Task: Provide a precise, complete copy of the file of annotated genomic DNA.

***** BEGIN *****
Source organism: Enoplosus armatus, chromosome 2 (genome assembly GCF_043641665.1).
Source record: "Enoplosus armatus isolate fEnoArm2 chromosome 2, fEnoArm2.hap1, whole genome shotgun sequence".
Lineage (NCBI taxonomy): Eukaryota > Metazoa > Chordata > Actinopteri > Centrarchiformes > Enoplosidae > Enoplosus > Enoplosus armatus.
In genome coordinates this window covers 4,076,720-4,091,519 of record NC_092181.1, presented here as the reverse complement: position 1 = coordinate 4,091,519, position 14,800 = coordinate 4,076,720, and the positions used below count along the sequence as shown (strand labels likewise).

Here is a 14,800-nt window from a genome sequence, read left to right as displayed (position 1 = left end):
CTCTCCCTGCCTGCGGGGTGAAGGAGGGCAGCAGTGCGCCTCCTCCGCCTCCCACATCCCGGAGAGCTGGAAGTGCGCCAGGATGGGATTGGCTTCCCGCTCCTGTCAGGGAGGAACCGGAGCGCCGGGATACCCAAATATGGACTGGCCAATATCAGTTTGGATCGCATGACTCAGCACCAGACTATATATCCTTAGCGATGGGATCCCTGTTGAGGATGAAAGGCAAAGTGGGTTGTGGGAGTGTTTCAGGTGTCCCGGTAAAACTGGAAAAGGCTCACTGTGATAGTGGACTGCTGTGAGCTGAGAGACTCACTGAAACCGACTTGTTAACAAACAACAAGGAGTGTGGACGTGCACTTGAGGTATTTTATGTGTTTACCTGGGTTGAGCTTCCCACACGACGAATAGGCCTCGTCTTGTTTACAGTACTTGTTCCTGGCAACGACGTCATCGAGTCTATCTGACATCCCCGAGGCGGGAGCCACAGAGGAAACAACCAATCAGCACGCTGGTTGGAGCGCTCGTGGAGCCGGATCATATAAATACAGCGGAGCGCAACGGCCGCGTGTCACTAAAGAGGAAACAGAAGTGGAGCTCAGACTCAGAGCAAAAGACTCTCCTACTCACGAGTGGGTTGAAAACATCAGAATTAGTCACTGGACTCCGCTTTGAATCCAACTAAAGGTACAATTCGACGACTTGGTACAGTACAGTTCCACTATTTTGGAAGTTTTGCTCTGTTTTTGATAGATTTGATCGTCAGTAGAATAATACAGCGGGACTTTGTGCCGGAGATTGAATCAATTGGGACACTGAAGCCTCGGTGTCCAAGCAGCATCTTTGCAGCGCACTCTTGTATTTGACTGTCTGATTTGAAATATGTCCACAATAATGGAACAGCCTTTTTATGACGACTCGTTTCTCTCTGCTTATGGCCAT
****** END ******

Source organism: Enoplosus armatus, chromosome 2 (genome assembly GCF_043641665.1).
Source record: "Enoplosus armatus isolate fEnoArm2 chromosome 2, fEnoArm2.hap1, whole genome shotgun sequence".
Lineage (NCBI taxonomy): Eukaryota > Metazoa > Chordata > Actinopteri > Centrarchiformes > Enoplosidae > Enoplosus > Enoplosus armatus.
In genome coordinates this window covers 4,076,720-4,091,519 of record NC_092181.1, presented here as the reverse complement: position 1 = coordinate 4,091,519, position 14,800 = coordinate 4,076,720, and the positions used below count along the sequence as shown (strand labels likewise).

Here is a 14,800-nt window from a genome sequence, read left to right as displayed (position 1 = left end):
CTCTCCCTGCCTGCGGGGTGAAGGAGGGCAGCAGTGCGCCTCCTCCGCCTCCCACATCCCGGAGAGCTGGAAGTGCGCCAGGATGGGATTGGCTTCCCGCTCCTGTCAGGGAGGAACCGGAGCGCCGGGATACCCAAATATGGACTGGCCAATATCAGTTTGGATCGCATGACTCAGCACCAGACTATATATCCTTAGCGATGGGATCCCTGTTGAGGATGAAAGGCAAAGTGGGTTGTGGGAGTGTTTCAGGTGTCCCGGTAAAACTGGAAAAGGCTCACTGTGATAGTGGACTGCTGTGAGCTGAGAGACTCACTGAAACCGACTTGTTAACAAACAACAAGGAGTGTGGACGTGCACTTGAGGTATTTTATGTGTTTACCTGGGTTGAGCTTCCCACACGACGAATAGGCCTCGTCTTGTTTACAGTACTTGTTCCTGGCAACGACGTCATCGAGTCTATCTGACATCCCCGAGGCGGGAGCCACAGAGGAAACAACCAATCAGCACGCTGGTTGGAGCGCTCGTGGAGCCGGATCATATAAATACAGCGGAGCGCAACGGCCGCGTGTCACTAAAGAGGAAACAGAAGTGGAGCTCAGACTCAGAGCAAAAGACTCTCCTACTCACGAGTGGGTTGAAAACATCAGAATTAGTCACTGGACTCCGCTTTGAATCCAACTAAAGGTACAATTCGACGACTTGGTACAGTACAGTTCCACTATTTTGGAAGTTTTGCTCTGTTTTTGATAGATTTGATCGTCAGTAGAATAATACAGCGGGACTTTGTGCCGGAGATTGAATCAATTGGGACACTGAAGCCTCGGTGTCCAAGCAGCATCTTTGCAGCGCACTCTTGTATTTGACTGTCTGATTTGAAATATGTCCACAATAATGGAACAGCCTTTTTATGACGACTCGTTTCTCTCTGCTTATGGCCAT